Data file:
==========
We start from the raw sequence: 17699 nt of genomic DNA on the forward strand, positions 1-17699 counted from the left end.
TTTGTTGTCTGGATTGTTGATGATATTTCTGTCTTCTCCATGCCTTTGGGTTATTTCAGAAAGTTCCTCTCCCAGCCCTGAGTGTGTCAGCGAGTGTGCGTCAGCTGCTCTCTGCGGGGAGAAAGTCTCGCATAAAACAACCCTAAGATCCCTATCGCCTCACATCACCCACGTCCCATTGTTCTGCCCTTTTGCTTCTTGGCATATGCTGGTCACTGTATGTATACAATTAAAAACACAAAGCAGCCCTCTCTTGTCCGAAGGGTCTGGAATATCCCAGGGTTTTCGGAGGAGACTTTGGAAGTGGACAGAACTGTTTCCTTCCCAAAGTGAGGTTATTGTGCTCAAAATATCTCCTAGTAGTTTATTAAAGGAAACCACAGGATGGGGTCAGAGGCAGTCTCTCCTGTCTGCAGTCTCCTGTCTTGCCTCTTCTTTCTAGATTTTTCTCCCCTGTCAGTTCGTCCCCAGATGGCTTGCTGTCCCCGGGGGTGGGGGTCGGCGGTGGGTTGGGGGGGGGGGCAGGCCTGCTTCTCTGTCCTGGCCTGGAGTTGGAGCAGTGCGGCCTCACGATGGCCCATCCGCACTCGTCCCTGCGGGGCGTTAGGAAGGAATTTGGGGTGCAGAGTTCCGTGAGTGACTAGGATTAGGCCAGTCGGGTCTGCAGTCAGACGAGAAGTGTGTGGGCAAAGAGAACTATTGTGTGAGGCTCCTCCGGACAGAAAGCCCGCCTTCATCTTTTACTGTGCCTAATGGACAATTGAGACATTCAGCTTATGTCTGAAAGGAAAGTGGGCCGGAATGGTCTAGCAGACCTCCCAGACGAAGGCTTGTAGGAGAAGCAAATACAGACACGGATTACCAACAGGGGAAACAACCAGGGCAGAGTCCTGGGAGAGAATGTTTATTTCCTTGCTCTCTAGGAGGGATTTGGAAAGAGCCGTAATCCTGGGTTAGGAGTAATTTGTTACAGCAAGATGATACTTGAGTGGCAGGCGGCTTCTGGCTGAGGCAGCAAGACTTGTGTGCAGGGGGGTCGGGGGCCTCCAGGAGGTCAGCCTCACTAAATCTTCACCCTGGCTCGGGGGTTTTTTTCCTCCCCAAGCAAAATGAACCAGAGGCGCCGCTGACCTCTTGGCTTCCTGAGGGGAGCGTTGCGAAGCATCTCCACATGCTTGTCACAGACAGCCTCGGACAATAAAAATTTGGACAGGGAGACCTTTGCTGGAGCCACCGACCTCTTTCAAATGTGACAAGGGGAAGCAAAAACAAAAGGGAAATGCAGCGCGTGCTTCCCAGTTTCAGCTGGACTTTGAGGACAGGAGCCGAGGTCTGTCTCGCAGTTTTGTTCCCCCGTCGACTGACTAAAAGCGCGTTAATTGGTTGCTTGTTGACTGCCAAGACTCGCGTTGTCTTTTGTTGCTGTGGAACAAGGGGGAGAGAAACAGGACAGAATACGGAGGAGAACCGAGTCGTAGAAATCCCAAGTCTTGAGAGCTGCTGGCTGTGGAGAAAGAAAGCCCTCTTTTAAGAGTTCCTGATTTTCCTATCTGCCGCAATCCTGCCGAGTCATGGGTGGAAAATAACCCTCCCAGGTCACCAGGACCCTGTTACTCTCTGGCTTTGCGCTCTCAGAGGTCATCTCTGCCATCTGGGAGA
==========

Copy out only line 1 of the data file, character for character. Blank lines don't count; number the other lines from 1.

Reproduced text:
We start from the raw sequence: 17699 nt of genomic DNA on the forward strand, positions 1-17699 counted from the left end.